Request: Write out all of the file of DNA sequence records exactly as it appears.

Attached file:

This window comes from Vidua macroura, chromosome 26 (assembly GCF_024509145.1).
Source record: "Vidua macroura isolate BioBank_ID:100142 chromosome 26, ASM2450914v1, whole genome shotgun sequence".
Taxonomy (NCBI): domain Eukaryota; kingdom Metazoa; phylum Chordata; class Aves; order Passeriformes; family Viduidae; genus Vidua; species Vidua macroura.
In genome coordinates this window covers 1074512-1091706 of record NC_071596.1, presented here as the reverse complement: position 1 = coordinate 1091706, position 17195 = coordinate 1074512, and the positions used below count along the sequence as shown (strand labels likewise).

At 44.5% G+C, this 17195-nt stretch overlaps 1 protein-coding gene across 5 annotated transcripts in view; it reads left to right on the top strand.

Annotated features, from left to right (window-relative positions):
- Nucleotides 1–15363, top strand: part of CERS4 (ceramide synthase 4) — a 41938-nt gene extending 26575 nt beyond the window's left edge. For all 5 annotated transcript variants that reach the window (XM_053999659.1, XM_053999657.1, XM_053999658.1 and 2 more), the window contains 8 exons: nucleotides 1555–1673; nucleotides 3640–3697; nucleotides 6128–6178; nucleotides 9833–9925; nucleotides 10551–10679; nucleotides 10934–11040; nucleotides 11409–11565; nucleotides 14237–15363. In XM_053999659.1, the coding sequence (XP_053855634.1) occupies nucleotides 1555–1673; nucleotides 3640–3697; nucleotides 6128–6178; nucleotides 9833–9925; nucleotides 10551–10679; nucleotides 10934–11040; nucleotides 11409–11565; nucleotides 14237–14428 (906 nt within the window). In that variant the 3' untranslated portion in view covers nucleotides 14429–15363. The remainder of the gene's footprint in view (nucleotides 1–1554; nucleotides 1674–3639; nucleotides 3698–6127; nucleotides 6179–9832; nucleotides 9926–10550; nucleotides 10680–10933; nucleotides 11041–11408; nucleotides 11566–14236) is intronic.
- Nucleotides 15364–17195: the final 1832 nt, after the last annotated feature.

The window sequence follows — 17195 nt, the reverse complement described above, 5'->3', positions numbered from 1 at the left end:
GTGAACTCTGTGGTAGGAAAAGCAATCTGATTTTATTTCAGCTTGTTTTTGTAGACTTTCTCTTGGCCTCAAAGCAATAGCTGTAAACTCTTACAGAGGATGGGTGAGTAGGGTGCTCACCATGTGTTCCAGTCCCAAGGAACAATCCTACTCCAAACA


This window comes from Vidua macroura, chromosome 26 (assembly GCF_024509145.1).
Source record: "Vidua macroura isolate BioBank_ID:100142 chromosome 26, ASM2450914v1, whole genome shotgun sequence".
Taxonomy (NCBI): domain Eukaryota; kingdom Metazoa; phylum Chordata; class Aves; order Passeriformes; family Viduidae; genus Vidua; species Vidua macroura.
In genome coordinates this window covers 1074512-1091706 of record NC_071596.1, presented here as the reverse complement: position 1 = coordinate 1091706, position 17195 = coordinate 1074512, and the positions used below count along the sequence as shown (strand labels likewise).

At 44.5% G+C, this 17195-nt stretch overlaps 1 protein-coding gene across 5 annotated transcripts in view; it reads left to right on the top strand.

Annotated features, from left to right (window-relative positions):
- Nucleotides 1–15363, top strand: part of CERS4 (ceramide synthase 4) — a 41938-nt gene extending 26575 nt beyond the window's left edge. For all 5 annotated transcript variants that reach the window (XM_053999659.1, XM_053999657.1, XM_053999658.1 and 2 more), the window contains 8 exons: nucleotides 1555–1673; nucleotides 3640–3697; nucleotides 6128–6178; nucleotides 9833–9925; nucleotides 10551–10679; nucleotides 10934–11040; nucleotides 11409–11565; nucleotides 14237–15363. In XM_053999659.1, the coding sequence (XP_053855634.1) occupies nucleotides 1555–1673; nucleotides 3640–3697; nucleotides 6128–6178; nucleotides 9833–9925; nucleotides 10551–10679; nucleotides 10934–11040; nucleotides 11409–11565; nucleotides 14237–14428 (906 nt within the window). In that variant the 3' untranslated portion in view covers nucleotides 14429–15363. The remainder of the gene's footprint in view (nucleotides 1–1554; nucleotides 1674–3639; nucleotides 3698–6127; nucleotides 6179–9832; nucleotides 9926–10550; nucleotides 10680–10933; nucleotides 11041–11408; nucleotides 11566–14236) is intronic.
- Nucleotides 15364–17195: the final 1832 nt, after the last annotated feature.

The window sequence follows — 17195 nt, the reverse complement described above, 5'->3', positions numbered from 1 at the left end:
GTGAACTCTGTGGTAGGAAAAGCAATCTGATTTTATTTCAGCTTGTTTTTGTAGACTTTCTCTTGGCCTCAAAGCAATAGCTGTAAACTCTTACAGAGGATGGGTGAGTAGGGTGCTCACCATGTGTTCCAGTCCCAAGGAACAATCCTACTCCAAACA